Mutual respect on non-interference.  

Looking back, it is becoming increasingly clear that the white colonizers did not remain sailing in their own line - 

Time after time, the lines have been crossed – boundaries redrawn and redefined - promises broken through forced relocation and colonization, reserves, residential schools, natural resource exploitation

We have heard story after story of these treaties and covenants being broken.  Reports have been filed by the Truth and Reconciliation Commission – and more recently by the commission dealing with Missing and Murdered Indigenous Women – so we know a bit about the injustices and rape – the murders and horrors of Residential Schools – we have heard stories that abuse and racism and segregation continue, often unchallenged by those in authority.

What ever happened to mutual respect?  What ever happened to protection?  The treaties and covenants were established to protect both sides from this sort of thing ever happening.

Covenants were made to protect.

Whether the covenant was made between equals or if the covenant was made at the end of war where one side has defeated the other – either way, the purpose of treaty and covenant is always to be one of future protection.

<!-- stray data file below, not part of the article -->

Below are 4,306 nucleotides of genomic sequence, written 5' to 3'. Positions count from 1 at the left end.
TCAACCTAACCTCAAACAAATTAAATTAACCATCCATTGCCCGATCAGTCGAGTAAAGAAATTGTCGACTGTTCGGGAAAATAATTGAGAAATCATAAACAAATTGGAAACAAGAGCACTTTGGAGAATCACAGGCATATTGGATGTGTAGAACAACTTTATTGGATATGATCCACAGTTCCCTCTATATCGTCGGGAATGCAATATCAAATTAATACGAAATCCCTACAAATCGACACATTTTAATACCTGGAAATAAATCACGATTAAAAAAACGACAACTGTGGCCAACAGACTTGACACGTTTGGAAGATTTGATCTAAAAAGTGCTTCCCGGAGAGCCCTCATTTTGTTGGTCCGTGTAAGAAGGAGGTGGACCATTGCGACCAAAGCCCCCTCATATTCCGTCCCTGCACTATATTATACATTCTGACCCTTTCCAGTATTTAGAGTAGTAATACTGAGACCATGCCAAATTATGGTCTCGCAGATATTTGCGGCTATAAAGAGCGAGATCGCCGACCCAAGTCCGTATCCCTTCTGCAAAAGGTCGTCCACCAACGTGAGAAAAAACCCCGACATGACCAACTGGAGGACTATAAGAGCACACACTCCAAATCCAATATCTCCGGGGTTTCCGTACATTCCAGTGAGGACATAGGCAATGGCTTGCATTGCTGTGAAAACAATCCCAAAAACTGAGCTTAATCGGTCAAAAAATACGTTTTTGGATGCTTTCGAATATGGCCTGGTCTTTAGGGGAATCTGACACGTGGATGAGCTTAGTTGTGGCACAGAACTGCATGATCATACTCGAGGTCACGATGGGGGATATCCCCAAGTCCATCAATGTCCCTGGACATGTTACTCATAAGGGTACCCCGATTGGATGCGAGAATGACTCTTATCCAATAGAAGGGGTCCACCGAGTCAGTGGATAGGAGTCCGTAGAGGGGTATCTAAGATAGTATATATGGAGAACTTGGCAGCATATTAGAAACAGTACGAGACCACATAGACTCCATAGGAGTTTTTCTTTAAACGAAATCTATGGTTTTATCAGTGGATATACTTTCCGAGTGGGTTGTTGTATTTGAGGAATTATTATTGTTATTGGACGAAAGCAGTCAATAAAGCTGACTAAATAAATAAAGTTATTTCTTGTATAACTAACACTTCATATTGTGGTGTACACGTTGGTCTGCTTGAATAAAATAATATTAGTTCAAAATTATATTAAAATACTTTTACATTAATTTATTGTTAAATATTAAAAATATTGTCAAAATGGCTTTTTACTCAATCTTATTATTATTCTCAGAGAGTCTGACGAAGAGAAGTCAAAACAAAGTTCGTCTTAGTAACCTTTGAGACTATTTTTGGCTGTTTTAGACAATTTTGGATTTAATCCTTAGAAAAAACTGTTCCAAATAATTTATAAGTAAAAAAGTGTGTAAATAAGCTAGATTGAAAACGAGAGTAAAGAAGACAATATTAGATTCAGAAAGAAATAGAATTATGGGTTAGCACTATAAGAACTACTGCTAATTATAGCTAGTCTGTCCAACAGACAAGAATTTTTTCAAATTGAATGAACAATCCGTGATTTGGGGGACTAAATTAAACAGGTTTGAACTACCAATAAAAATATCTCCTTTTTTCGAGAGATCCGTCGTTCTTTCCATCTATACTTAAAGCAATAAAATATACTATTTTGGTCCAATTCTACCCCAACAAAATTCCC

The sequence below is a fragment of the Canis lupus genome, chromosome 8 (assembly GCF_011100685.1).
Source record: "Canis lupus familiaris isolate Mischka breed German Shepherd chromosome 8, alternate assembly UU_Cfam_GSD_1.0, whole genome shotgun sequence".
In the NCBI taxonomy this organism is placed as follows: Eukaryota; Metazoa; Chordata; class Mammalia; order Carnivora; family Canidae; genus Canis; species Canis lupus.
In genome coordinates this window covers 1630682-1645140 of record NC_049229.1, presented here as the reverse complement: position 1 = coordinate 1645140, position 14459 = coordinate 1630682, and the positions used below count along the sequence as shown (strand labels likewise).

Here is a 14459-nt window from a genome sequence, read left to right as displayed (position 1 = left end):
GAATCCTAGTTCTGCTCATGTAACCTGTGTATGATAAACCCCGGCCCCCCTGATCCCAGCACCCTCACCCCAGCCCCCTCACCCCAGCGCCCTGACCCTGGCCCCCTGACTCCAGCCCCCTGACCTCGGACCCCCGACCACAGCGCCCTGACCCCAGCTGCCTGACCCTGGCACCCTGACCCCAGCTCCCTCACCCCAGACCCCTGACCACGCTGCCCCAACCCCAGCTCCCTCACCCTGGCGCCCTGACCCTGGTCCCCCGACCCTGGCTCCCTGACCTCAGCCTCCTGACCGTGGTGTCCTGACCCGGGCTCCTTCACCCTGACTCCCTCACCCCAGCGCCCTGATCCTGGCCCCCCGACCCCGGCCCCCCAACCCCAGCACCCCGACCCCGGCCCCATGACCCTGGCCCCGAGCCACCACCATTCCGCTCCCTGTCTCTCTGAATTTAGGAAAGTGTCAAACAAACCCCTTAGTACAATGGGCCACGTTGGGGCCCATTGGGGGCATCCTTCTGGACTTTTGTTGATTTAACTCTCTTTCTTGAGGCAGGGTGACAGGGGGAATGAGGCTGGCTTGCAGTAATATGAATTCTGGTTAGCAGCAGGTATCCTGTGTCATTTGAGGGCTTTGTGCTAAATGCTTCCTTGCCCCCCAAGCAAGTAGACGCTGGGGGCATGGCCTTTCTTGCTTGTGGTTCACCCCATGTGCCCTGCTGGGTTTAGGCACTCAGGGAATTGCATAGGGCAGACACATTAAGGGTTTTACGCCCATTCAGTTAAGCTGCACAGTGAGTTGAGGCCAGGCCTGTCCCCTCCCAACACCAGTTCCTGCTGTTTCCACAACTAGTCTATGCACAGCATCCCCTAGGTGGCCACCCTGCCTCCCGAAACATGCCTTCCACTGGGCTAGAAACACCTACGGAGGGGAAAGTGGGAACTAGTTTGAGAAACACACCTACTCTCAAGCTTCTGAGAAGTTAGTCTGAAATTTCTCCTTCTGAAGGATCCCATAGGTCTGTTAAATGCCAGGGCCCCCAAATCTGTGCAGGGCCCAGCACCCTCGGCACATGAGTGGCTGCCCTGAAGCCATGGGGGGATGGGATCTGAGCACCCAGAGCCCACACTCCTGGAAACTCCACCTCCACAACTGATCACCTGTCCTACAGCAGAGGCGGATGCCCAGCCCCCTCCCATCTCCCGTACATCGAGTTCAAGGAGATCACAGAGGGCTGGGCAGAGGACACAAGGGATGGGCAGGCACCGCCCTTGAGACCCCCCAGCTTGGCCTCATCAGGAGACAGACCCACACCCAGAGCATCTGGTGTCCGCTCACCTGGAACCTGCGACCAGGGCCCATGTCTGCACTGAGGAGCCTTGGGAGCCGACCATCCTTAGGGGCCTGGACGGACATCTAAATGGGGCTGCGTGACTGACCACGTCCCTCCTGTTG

When God makes a covenant with his people, he is the King- his people are the subjects – and God promises to protect them and provide for them. 

He does not go back on his word.   In fact, he goes way beyond his word to guarantee blessing and protection for his people.  He actually goes all the way to death in order to make things right for his people.  Even when his own people turn away and rebel – even then he keeps his promise and takes on himself the curse of sin and death in order to keep the scales of justice level.

That is what the cross is about.  The cross is the symbol – much like the Two-Row Wampum belt is the symbol – of the covenant between God and his children, and the length God goes to protect his children.

We are God’s covenant children.  We understand what it is to have the benefits of the covenant promises made by God to us his children.  We know a bit of the security and guarantee of God’s promises made to us and to our children.  We hang on to those promises in times of difficulty and pain – because we remember our baptism, the symbol of God washing away our sin and redeeming us in Jesus Christ.  We remember our baptism, knowing that God is faithful – he is just – and he keeps his word, at all costs.  

We know all of that.  

But do we go one step further, and remember that we, as covenant people, are also called to keep our word.  And that we, when we have broken covenant, or when our parents or grandparents or great-grandparents have – that we continue to have a responsibility to repair the harm done.  

I have often heard people say in self-defence – “Well, I’m not the one who reneged on the agreement.  I wasn’t even born when these treaties were made.

Here is what Lakota Elder Dan had to say about that line of reasoning:

“I’m not saying it’s your fault.  I’m not even saying your grandparents did any of it.  I’m simply saying that it happened – and it happened on your people’s watch.